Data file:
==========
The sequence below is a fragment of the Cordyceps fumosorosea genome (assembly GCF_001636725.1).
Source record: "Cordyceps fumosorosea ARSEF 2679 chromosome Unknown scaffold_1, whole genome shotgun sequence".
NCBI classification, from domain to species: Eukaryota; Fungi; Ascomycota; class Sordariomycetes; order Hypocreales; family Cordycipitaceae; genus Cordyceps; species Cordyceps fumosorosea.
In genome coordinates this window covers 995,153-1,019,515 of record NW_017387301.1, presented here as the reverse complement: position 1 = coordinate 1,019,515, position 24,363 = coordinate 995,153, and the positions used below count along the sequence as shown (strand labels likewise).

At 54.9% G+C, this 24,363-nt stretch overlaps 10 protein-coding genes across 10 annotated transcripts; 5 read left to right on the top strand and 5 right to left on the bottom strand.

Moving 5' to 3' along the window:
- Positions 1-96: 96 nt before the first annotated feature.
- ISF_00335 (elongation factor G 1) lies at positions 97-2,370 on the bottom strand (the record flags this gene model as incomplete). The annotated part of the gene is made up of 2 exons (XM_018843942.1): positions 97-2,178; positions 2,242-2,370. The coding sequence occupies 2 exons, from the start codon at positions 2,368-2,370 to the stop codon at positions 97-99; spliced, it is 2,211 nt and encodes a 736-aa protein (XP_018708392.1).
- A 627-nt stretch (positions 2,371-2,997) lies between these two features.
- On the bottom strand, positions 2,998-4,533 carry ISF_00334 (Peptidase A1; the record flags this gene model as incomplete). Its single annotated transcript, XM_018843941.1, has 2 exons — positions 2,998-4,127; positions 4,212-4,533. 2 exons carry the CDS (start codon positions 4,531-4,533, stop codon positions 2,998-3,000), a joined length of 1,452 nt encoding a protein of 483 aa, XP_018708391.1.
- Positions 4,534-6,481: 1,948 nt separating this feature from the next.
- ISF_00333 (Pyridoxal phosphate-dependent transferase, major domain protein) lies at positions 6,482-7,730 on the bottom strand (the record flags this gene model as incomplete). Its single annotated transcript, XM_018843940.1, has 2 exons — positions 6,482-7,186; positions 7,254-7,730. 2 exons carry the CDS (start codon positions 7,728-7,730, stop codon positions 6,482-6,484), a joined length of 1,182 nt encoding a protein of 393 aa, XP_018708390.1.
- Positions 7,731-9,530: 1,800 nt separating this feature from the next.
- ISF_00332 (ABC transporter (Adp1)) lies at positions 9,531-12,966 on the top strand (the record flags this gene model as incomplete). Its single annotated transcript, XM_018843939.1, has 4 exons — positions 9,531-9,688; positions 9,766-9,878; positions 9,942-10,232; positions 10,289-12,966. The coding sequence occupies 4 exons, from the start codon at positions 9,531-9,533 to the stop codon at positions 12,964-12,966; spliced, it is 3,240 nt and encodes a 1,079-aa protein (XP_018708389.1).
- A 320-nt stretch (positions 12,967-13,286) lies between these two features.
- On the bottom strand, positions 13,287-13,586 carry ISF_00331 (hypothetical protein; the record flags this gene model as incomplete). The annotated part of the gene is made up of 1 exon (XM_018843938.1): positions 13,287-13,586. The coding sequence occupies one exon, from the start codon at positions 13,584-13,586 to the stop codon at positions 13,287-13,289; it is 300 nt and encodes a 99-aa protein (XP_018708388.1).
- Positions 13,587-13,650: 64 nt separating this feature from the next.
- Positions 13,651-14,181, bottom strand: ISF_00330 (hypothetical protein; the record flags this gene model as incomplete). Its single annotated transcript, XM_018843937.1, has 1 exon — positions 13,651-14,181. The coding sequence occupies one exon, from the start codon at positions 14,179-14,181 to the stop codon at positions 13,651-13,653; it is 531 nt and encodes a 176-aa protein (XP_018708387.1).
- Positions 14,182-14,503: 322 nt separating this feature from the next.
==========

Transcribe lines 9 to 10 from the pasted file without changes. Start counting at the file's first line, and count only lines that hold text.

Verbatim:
- A 627-nt stretch (positions 2,371-2,997) lies between these two features.
- On the bottom strand, positions 2,998-4,533 carry ISF_00334 (Peptidase A1; the record flags this gene model as incomplete). Its single annotated transcript, XM_018843941.1, has 2 exons — positions 2,998-4,127; positions 4,212-4,533. 2 exons carry the CDS (start codon positions 4,531-4,533, stop codon positions 2,998-3,000), a joined length of 1,452 nt encoding a protein of 483 aa, XP_018708391.1.